A Bumpy Body Image
At 30 weeks pregnant, I can honestly say that I love my pregnant body.
Sure, I’ll be glad to be a little less clumsy.
And it’ll be nice to be able to bend over and tie my shoes with ease again. Not to mention take care of my bikini line, which I can no longer see.
And I do miss sleeping on my stomach and being able to shift positions in the night without having to muster all of my focus at 3 a.m.
But when I say that I feel like a whale, I mean it in the kindest sense.
I don’t mean that I feel fat—I mean that I feel how a whale must feel when she’s washed up on the beach: I’m not in an environment natural to this body type, and it’s darn difficult to maneuver.
As the belly gets larger and larger and as I see my tiny chicken pox scar migrate from down by my hip to way up my side, I do wonder how it’s possible that I’ll ever bounce back after baby.
How does a stomach the size of a basketball ever return to its previous shape?
If you believe the covers of all of the magazines, it’s going to be a breeze.
I’ll be on here in December bragging that I lost 30 pounds in just 30 days.
JUST KIDDING, I WOULD NEVER DO THAT TO YOU. And you know why? Because it’s ridiculous.
I think part of the public’s fascination with the post-baby-body magazine cover is that we’re all curious as to what the body really looks like after a baby arrives.
While Kourtney Kardashian (and countless others) bare their bods post-pregnancy, beware of the excessive Photoshop that they often encounter. These before-and-after photos are so unrealistic—and we know that—but it’s hard to keep them from getting in our brains and thinking that it should be that easy for everyone.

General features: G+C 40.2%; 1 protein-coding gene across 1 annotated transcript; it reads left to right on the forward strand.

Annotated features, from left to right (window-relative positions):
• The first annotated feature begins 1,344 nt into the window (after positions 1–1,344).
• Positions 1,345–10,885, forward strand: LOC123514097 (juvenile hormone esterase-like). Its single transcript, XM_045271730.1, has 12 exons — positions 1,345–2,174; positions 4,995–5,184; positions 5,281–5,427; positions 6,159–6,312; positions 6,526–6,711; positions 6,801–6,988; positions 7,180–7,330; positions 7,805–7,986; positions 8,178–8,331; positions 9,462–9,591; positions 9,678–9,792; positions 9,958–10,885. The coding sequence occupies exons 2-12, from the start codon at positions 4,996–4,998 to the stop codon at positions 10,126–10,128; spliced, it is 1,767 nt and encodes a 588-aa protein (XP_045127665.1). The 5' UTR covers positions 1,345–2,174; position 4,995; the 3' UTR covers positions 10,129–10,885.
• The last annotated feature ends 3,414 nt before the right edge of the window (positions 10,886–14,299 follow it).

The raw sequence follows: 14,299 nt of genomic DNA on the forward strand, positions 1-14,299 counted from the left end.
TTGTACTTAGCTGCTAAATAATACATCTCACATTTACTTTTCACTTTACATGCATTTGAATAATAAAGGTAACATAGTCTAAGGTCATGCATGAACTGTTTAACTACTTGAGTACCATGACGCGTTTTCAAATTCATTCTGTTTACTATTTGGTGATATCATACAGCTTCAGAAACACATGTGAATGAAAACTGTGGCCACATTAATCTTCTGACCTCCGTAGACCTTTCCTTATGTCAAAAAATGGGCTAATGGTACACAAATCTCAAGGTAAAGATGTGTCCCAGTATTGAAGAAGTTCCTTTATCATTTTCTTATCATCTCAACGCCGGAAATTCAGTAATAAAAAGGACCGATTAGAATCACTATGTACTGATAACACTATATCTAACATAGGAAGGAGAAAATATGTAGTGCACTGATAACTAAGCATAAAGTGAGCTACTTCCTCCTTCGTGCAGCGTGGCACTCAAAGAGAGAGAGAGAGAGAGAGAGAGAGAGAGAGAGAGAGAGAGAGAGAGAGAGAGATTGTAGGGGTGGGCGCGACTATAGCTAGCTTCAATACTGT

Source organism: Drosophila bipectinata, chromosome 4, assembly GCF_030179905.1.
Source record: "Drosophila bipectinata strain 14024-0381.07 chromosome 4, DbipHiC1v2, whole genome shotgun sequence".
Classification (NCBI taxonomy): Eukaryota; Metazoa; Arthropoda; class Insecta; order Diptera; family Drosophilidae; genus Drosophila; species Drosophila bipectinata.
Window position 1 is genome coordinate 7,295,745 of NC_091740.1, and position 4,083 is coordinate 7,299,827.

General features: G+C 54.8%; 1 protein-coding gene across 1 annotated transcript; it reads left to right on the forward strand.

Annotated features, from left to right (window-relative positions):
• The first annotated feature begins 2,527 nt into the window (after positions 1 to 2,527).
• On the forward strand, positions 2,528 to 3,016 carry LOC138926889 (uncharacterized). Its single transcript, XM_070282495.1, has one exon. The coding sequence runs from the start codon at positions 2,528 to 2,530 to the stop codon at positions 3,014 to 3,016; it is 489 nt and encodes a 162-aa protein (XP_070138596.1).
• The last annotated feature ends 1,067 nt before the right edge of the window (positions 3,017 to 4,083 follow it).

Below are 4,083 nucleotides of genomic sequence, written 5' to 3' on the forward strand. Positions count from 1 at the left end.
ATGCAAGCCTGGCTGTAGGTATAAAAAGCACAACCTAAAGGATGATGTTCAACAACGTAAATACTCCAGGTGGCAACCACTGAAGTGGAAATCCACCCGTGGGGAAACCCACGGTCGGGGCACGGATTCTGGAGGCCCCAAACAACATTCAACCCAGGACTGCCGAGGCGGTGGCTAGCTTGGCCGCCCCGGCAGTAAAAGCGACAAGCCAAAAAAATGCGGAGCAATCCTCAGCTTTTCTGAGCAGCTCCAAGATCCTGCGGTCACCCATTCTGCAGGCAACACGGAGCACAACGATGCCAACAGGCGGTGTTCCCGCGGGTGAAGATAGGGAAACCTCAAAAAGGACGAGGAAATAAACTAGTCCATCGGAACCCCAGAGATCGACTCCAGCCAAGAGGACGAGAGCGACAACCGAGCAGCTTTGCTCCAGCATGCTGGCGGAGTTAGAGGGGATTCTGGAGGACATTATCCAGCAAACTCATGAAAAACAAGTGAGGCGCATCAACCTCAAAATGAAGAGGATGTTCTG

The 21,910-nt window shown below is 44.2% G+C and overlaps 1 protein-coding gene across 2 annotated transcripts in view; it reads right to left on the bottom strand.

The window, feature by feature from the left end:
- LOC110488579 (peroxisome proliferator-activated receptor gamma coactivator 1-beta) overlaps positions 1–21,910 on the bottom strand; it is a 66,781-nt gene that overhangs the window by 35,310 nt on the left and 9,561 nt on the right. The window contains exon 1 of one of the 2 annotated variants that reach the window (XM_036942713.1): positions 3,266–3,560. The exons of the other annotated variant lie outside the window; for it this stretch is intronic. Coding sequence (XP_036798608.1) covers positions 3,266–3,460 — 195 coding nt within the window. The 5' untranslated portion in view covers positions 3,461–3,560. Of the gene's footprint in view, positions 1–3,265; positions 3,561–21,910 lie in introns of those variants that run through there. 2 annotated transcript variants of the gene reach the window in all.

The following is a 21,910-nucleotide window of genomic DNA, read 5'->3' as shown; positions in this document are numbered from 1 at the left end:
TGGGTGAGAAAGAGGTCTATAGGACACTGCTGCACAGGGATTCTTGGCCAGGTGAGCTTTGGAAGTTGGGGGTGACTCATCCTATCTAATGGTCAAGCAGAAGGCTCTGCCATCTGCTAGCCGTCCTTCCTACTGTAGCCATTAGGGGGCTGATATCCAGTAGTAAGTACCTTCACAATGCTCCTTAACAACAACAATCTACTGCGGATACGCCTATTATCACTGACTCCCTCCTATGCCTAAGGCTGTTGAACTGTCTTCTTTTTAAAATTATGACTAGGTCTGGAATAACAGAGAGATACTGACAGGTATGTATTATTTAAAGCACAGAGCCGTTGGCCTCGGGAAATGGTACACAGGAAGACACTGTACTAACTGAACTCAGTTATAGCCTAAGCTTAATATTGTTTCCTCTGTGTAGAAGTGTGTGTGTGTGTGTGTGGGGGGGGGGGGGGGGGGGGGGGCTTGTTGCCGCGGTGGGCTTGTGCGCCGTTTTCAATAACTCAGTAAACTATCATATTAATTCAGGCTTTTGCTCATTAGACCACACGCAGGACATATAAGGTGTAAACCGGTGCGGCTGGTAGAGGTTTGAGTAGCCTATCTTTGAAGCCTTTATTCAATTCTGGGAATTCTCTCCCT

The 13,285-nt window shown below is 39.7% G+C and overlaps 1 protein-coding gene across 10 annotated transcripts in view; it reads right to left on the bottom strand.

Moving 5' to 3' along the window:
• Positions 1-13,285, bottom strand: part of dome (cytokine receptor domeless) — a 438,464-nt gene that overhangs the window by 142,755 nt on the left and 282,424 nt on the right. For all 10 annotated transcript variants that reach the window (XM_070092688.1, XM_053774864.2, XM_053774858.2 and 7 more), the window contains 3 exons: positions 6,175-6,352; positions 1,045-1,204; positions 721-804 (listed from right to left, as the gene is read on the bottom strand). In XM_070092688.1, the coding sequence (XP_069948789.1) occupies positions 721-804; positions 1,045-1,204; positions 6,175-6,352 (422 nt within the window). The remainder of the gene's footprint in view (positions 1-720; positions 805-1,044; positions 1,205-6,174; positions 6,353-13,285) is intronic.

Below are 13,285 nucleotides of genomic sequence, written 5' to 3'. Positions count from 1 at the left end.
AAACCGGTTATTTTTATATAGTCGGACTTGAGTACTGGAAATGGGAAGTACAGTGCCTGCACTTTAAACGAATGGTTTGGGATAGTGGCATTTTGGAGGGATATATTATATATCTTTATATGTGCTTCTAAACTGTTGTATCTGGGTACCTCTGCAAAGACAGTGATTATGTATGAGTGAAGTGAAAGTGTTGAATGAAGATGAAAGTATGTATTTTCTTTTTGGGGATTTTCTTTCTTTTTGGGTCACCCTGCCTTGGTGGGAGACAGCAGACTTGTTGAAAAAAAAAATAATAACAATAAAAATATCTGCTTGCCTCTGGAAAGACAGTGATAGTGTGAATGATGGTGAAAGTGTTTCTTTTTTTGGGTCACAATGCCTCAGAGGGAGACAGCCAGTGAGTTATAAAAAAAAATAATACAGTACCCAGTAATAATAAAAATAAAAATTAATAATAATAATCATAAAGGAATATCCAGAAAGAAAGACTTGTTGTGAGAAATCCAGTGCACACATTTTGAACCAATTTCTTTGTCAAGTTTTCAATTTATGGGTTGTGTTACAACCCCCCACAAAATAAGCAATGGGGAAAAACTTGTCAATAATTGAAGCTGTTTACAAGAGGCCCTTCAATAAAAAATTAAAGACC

I’m not going to say that it wouldn’t be lovely to pop out of the hospital at my pre-pregnancy weight, with everyone telling me that I look fab. But it’s just not going to happen—and it shouldn’t.
First of all, you spend a good portion of a year putting on the weight, so it makes sense that it would take some time to take it off again. (Check out where all of that poundage is going.)
Second, while I expect breastfeeding to help with weight-loss, it’s not going to be a cure-all—and there are bound to be times when I’m sleep deprived and exhausted and I don’t have time to cook the healthiest meal.
And third: It’s not like I’m going to be out running marathons immediately after giving birth.
We need to stop expecting moms to pull a Heidi Klum—most of us aren’t going to be bikini or runway-ready a month post-partum. And we need to remember how hard those new moms are working—and how much airbrushing is going into those post-baby-body photos.
Better yet, do me a favor: Stop buying those magazines!
For me, I plan to treat my post-baby body the same as I’ve treated it while pregnant: with kindness and patience.
Even though I look upon the stretch marks that are surely coming with dread, I know I’m putting my body through all of this for a good cause.
How about you? How do you feel about your pregnancy or post-pregnancy bod?